Neo-liberal and future universities

Written for “We are the University” zine, published to accompany Nationwide Day of Student Action, University of Auckland, 26th September 2011.

What is a university for? For the German tradition of research and specialist knowledge that underpins the U.S.-descended graduate school, it would be the production of Bildung, “to develop all possible capacities and to represent the universal in each individual” through the integration of research and learning toward a national culture (Ricken 489). For the French-English college model that underpins undergraduate education, the university is the cultivation of the intellect through Cardinal Newman’s liberal education, where the development of a life of the mind is “not useful in any low, mechanical, mercantile sense”, but in a “true and high sense as a blessing, or a gift, or power, or treasure that will be shared with the world (88).” Both Humboldt and Newman’s ideas of the university appear naive and romantic as we approach the 50th anniversary of the publication of a third canonical statement on the modern university, University of California president Clark Kerr’s The Uses of the University, which defined the contemporary higher educational institution as a “multiversity.” Rather than defending a single ideal and seeking social allies for its institutional expression; the multiple-mission multiversity would serve the many needs of techno-capitalist democracy, though they would not be served in the same way. For the historical “idea” of a university, Kerr substituted a “model” that reflected neo-liberal rationality. As Ashby describes it, where once the university was cultivated as a garden flower, of no more significance to the prince or bishop than the court musician; the modern university is expected to be a yield-bearing crop (8). For Readings, this productivity requires that the university no longer conforms to an idea of culture, but to an idea of excellence: “There is no ‘common reader’ in a regime of excellence, since everyone can be excellent in their own way (104).” The university is “dereferentialised” and contentless€”the key principle for Kerr was “internal differentiation” by sector, campus, department, programme, institute, laboratory, “in sum, a bewilderingly complex organization (Rothblatt 184).” Viewed through a political-economic lens, what is striking about the transformations of the last half-century is their conformance with the tenets of neo-liberal economic agendas.

Flew notes the unfortunate tendency for neo-liberalism to be used as a catch-all term for capitalism; and most critiques of neo-liberalism concentrate on globalisation, privatisation, trade, and international monetary policy (locally see e.g. Jane Kelsey). However, as important as such issues are in a university system that is increasingly integrated into international trade under the GATS agenda, Foucault’s historical analysis of neo-liberalism is perhaps more useful in analysing the subjective experience of university life on two levels, that McNay summarises as i) “regulatory or massification techniques” to manage populations, and ii) co-constituting “individualising, disciplinary mechanisms” that regulate behaviour (57). Foucault’s late 1970s lectures at the Collège de France situate the specific philosophy of the individual in 20th century German and U.S. neo-liberalism in relation to liberal European thought.

Classical European liberalism of the 18th century underpinning the development of the modern university conceived freedom as embodied in a civil society which sought to trade outside the control of the state. A Protestant logic of secularisation moves the structure of civic values from the public/religious into the private sphere, reflected in Adam Smith’s famous figure of the “invisible hand” of the market. For economic liberalism in Smith’s tradition, the idea that the state can or should attempt to achieve particular market outcomes would be as counter-productive as trying to understand God’s natural design. Instead, government should maintain a blindness and neutrality to the actual objectives of economic governing, and remove the roadblocks to the market economy that will “inevitably” lead to the most efficient distribution of resources. Ironically, such inevitability must be taken on faith (Foucault 16, 32). However, we see in neo-liberal theory the development of an entirely new rationale for government management of the economy and its goals for the post-1960s university. If the modern “liberal” version of the university brought about the “professional” academic who inhabited the university bureaucracy with expertise; neo-liberal ideology has shifted to what Olssen and Peters call a “consumer-managerial” model of accountability, based on quantifiable output measures for the university’s new task of human capital development (328).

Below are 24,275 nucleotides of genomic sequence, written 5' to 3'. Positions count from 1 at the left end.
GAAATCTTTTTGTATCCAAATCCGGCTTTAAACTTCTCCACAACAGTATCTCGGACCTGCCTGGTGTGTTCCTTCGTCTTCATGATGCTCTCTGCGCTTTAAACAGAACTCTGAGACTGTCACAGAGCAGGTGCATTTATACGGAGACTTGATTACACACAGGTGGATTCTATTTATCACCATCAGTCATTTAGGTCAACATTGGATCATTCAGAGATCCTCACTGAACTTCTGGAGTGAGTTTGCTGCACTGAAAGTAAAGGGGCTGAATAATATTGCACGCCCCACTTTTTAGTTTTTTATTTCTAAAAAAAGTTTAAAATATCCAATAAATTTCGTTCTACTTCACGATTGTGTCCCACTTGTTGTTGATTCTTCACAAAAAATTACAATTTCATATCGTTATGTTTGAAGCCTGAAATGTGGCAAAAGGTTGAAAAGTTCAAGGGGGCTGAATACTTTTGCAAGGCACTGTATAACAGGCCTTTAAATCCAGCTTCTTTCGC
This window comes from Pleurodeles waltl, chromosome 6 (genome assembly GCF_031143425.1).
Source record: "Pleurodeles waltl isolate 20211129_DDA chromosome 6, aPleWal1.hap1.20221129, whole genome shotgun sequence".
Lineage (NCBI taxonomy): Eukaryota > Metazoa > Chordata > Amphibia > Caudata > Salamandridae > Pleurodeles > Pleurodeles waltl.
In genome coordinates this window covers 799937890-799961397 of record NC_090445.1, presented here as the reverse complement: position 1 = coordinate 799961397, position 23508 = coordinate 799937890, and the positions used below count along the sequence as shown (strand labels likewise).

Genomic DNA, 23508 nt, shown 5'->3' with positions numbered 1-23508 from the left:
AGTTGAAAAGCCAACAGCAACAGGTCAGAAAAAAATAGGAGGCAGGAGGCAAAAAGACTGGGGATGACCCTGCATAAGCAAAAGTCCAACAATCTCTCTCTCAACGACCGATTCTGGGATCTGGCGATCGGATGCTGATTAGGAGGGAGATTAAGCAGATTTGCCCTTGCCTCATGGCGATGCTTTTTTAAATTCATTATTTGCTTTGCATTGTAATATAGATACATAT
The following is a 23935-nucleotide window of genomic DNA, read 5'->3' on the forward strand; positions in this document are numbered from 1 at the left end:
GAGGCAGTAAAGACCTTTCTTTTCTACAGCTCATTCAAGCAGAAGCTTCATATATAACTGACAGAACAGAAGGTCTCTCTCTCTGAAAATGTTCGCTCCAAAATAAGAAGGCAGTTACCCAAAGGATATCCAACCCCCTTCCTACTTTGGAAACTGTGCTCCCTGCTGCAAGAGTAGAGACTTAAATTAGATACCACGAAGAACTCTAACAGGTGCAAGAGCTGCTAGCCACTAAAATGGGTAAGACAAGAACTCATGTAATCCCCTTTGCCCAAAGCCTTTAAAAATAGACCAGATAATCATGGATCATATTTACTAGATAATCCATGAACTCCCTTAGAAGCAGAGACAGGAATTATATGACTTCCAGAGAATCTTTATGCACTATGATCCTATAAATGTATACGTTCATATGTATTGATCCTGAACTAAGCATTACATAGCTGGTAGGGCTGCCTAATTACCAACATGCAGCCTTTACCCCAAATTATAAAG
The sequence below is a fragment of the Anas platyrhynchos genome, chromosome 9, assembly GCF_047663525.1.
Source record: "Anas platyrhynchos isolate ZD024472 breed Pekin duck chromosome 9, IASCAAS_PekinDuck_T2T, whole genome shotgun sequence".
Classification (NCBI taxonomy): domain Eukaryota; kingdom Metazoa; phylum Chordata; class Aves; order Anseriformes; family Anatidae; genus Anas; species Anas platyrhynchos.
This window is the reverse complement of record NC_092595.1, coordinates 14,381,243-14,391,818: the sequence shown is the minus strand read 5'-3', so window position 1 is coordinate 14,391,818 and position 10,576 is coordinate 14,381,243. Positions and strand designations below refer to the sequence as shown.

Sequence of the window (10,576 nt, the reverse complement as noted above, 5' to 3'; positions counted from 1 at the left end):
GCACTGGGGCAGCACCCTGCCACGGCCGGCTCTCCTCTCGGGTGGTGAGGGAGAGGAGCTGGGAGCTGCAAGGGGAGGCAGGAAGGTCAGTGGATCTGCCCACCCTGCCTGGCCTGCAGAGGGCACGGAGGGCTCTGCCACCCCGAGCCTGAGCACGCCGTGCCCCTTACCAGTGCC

For the German ordoliberals of the 1930s-50s and the neo-liberal theorists of the United States, liberalism left too much to chance. The experiences of the German state under National Socialism had shown that merely letting capitalism do its work would not necessarily result in an increasingly free market: the market game of exchange could come to wither under state control. Therefore, to these thinkers, the principles of competition underpinning effective markets should be advanced in a “positive” way, markets must be produced through active policy, rather than simply being allowed or facilitated. It would become the responsibility of government to produce the truth of the market, and at the same time the market will constitute “the general index in which one must place the rule for defining all governmental action (Foucault 121).” The formal rigour of competition should be supported by an appropriate regulatory framework: one which does not act on any direct economic facts or toward social outcomes (particularly not “equality”), but instead to support the “environmental factors” that allow competition to flourish. In neo-liberal doctrine, market logic itself must not be directly altered, but must be taken on faith in light of the many documented failings of state intervention (meanwhile, the documented failings of capitalism are merely opportunities for improvement). Most of all, interventions should work to “keep players in the market game,” a sentiment vividly reflected in the recent government bailouts of financial enterprises internationally. Neo-liberal interventions no longer see the economic world as a distinct zone of activity separate from social or religious activities: economics comes to be defined in the 1930s as “the science of human behaviour as a relationship between ends and scarce means which have mutually exclusive uses (Foucault 222).” Foucault notes that economics is no longer the logic of these processes that are taken as given, but analysis of the “strategic programming of individuals’ activity” within this world-view.